Race boats from San Francisco to San Diego gathered to contest one another in California Yacht Club’s Cal Race Week regatta, held Saturday and Sunday, June 5th and 6th.
Up 20 boats from last year, 99 boats raced for ten Class Trophies, the Thomas K. Armstrong Team Championship, the PHRF (Performance Handicap Racing Fleet) Charles Tanner trophy and the Fred F. Harris One Design Trophy.
Because of the prestige with which the regatta is regarded, two one design classes have chosen to present their class championship perpetual trophies to the winners of this event — the Jimmy Morris Perpetual to the top Schock 35, and the Dr. Bob Crum Memorial to the Martin 242.
The 20 to 30 degree oscillating breezes on Saturday drove the crews — especially the tacticians — crazy. Since I hadn’t raced Saturday, on Sunday morning at California Yacht Club’s dock I asked the first three skippers I ran into how it went. “Aarghh. ” was the universal reply.
The huge wind shifts changed boat places willy-nilly.
“It was painful,” said overall Martin 242 winner Mike George later.
On Course #2, racing was delayed Sunday, because the readings at the windward mark were different from the race committee boat anchored a mile downwind. They were waiting for more consistency over the course.
On Sunday, the southerly wind was very consistent, but another big culprit for place-changing arrived — kelp. Islands of kelp were clearly visible all over the ocean course along with big jellyfish. But it was the boat-stopping submerged chunks, lurking three feet under the surface that waited in ambush to cause havoc on the unwary keel passing by.
THE WINNERS — California Yacht Club (CYC) again won the Thomas K. Armstrong California Team Challenge with the combination of the Mahaffey Family Cuvee Caliente, Dave Voss’s Piranha and Steve Hathaway’s Strange Crew.
Three boats from three different classes combined to form teams. Second place was a tie between Santa Monica Windjammers Yacht Club and Cabrillo Beach YC, which won the tie for second.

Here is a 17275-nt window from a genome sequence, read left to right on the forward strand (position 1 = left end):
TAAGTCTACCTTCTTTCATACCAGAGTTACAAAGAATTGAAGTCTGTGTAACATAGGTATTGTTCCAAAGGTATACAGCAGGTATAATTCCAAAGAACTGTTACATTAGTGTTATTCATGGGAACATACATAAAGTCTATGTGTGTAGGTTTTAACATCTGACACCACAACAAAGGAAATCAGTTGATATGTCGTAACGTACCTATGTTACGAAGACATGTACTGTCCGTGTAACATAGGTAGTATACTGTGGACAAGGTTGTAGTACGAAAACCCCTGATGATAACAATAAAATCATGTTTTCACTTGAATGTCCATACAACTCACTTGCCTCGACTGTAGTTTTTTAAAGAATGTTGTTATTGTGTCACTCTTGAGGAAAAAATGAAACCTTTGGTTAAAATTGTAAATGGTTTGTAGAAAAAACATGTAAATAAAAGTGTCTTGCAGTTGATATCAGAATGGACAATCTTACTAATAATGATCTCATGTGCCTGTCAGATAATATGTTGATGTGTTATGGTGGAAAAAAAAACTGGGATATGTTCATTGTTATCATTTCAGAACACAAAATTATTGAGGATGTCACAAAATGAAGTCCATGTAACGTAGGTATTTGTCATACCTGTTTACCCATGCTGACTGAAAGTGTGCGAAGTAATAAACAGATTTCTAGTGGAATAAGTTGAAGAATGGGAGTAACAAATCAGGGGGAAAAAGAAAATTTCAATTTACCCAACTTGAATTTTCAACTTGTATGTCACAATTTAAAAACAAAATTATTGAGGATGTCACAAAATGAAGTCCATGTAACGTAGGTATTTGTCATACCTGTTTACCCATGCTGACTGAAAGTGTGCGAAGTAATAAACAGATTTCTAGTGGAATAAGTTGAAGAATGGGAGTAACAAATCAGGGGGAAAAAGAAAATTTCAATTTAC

PHRF A — eight entrants. Jay Steinbeck’s Farr 50, Margaritaville 1.5, dominated with 1-1-1-2-1. Ed Feo’s Mad Dog, a Schock 40, was second. Phil Friedman’s Black Knight, a Farr 39ML, was third, though a redress is pending regarding an over-early call.
PHRF B — seven entrants. The Mahaffey Family’s Cuvee Caliente, a Mumm 30 from CYC, won handily with 1-1-3-1-2 over John McBrearty’s Voodoo and Zoltan Katinszky’s White Knight. Those two boats tied with identical scores, 2-4-4-3-1 to 3-2-1-4-4 for 14 points, throwing the tiebreaker decision to whomever beat the other in the last race and that was Voodoo.
PHRF C — six entrants. It was a big upset in PHRF C when Walt Prue’s Stardancer 2-1-1-2-2 toppled West Coast champs Scott Taylor’s Defiance and John Staff’s Wildcat, who were second and third. Even Defiance’s two firsts on Sunday weren’t enough to catch Stardancer, eight points to nine.
PHRF D — eight entrants. Regular trophy collector Curt Johnson of Avet was second to The Al Castillon/Tom Pacheco Hot Rum. Said Johnson, “Hot Rum was sailed brilliantly.” Hot Rum, from King Harbor Yacht Club, posted an enviable 3 1-1-1-1 score. Their winning score from last year, though, was a perfect five bullets. Shawn Ivy’s Friction Loss was third.
An event like this also signals the robustness of the various one design fleets that race in Southern California. As last year, the largest presence was in the 19-boat J105 class, showing their continued popularity.
The Martin 242 and Schock classes each had 12 entrants, with 11 in the Star class.
Schock 35 — 12 entrants.
Though Jeff Janov’s Ripple had a great second day Sunday, with two firsts, it was perennial CYC rival Dave Voss’s Piranha that carried away the class trophy
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and the Jimmy Morris Perpetual with a nine point score of 3-1-1-2-2. Last year Ray Godwin’s Whiplash, from Long Beach Yacht Club, won the tiebreaker for first place over Piranha. This year, Whiplash had to be content with third.
J109 — four entrants. First, Charlie Haughk’s Blue Star with 1-1-1-1-2 over Jim and Lori Thomson’s Sjekinah with 3-2-3-3-1.
J105 — 19 entrants. Ed Cummings and Jack Franco’s Bold Forbes, from Balboa Yacht Club, triumphed over this 19 boat competitive class. (I wonder if we’ll see a boat named after Smarty Jones.) Flambuoyant, owned by the very successful and longtime sailing Flam family from Alamitos Bay Yacht Club, was second. The Eric Axford/Kurt Kammerer Speedplay was third.